On popular morning show host Charles Laquidara, who casually commented after an advertisement about children receiving napalmed

“He did an advertisement for Underground Camera, a Cambridge, [Massachusetts], camera store and he mentioned that Honeywell Pentax cameras were on sale at a time when the Honeywell company was making anti-personnel weapons in Vietnam. They were known to target Cambodian children. And so at the end of the ad he said, “You have the option of buying a camera from a company that kills Cambodian babies. The store sued and the station ultimately lost, but the judge said because it was true he assessed only $ 1 in damages. But that kind of, you know, it was really unheard of for a radio station, I think, to express itself.

Protesters at Harvard University in 1969 (Timothy Carlson)
Protesters at Harvard University in 1969 (Timothy Carlson)

On Danny Schechter, the “information dissector” who has often made national news with his discoveries. At one point in the film, students occupy the offices of the Dean of Harvard. Schecter walks in with Michael Ansara, Student Leader for a Democratic Society, but gets angry and yells to get the students out of there.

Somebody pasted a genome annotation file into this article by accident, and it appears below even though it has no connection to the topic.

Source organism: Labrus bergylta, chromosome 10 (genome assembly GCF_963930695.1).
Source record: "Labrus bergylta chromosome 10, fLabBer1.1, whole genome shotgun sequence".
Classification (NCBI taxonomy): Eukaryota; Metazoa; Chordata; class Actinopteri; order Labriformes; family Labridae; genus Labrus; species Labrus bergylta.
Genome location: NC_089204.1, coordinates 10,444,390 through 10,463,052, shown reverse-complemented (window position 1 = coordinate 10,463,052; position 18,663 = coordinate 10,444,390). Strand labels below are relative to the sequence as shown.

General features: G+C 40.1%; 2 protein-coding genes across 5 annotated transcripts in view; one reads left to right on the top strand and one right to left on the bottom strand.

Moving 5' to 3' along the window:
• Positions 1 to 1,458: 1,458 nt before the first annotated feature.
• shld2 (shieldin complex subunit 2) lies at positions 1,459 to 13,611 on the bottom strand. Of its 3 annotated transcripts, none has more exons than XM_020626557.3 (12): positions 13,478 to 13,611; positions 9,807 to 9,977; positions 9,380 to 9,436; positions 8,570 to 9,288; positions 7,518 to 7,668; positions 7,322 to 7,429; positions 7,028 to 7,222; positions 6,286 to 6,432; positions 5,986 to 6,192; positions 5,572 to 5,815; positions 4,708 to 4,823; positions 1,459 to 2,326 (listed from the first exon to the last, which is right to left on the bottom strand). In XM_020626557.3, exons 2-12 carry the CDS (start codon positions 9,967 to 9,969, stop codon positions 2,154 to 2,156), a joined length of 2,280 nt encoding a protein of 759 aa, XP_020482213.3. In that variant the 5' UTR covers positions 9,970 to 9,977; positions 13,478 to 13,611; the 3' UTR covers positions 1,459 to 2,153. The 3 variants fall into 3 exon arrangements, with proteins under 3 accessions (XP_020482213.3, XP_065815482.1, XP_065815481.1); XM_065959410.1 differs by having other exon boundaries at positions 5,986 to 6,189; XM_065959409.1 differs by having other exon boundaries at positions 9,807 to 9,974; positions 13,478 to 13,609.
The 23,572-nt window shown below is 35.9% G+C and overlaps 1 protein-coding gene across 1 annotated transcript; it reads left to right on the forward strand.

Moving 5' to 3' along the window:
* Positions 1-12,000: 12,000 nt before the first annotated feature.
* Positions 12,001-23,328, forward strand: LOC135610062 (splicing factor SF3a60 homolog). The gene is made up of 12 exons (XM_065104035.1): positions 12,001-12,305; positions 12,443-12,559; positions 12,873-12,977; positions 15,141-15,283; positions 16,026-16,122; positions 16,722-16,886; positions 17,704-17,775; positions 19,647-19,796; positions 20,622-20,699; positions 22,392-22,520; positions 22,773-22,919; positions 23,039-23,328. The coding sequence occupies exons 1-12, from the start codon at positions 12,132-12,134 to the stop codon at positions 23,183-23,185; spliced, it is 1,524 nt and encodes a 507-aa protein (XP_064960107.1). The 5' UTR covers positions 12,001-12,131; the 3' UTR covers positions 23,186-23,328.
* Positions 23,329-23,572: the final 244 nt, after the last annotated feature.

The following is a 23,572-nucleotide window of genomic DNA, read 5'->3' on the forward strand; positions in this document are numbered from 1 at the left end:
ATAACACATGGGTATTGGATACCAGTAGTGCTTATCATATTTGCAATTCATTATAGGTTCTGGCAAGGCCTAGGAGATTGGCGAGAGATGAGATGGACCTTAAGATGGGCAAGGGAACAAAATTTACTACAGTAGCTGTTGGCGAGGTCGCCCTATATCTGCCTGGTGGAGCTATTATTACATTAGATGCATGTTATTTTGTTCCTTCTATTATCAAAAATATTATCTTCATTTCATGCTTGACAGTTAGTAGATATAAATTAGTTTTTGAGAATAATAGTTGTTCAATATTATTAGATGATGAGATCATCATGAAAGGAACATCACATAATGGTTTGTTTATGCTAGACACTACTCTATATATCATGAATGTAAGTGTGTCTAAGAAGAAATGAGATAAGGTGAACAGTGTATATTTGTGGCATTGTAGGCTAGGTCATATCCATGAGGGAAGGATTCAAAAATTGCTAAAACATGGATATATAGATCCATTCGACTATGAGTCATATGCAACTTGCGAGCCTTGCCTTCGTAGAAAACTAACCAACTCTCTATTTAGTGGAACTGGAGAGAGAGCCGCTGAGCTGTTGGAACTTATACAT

“He and Michael Ansara start going through the confidential files of the Dean’s office. Harvard said they had no contract with the CIA; they find contracts with the CIA. Harvard said they are not involved in the Vietnam War effort; they discover that Henry Kissenger had gone to Vietnam at the request of the State Department while he was a professor at Harvard. The question is “What do you do with these documents?” Well Danny put them in a bag of books and then they published them and it became a huge problem.

On Lichtenstein’s forthcoming book on the station’s role in the anti-war movement

“We have FBI records that they were, the FBI was trying to figure out the type of information flow to young people. And [it] was their assessment, which was correct, that BCN was involved in some sort of spreading the word about what was going on with the anti-war movement and Charles Laquidara’s name is on an FBI file that we have. There was a famous raid at the Center for International Affairs at Harvard, which was the former office of Henry Kissenger. Anti-war activists broke in and stole a bunch of documents. I was inside, I watched an anti-war protest and in fact, I walked in and called the station on the phone from inside and did a live report on the airwaves. inside.

“I would have been 16. Interestingly, when I got back to the station, Danny said, “Did you receive any documents? “I mean, I was so proud of myself for doing this report and Danny is like ‘Next time you’re in government [office], get documents! What was most interesting, I think, at that time was the connection between academia, government and war profiteers and a lot of that was on display, much of it in Boston, Dan Ellsberg [who leaked the Pentagon Papers in 1971], and what BCN was doing and Chomsky and you know, a lot of that was revealed here.


Emiko Tamagawa produced and edited this interview for broadcast with Robin Young and Chris Bentley. Tamagawa has also adapted it for the web.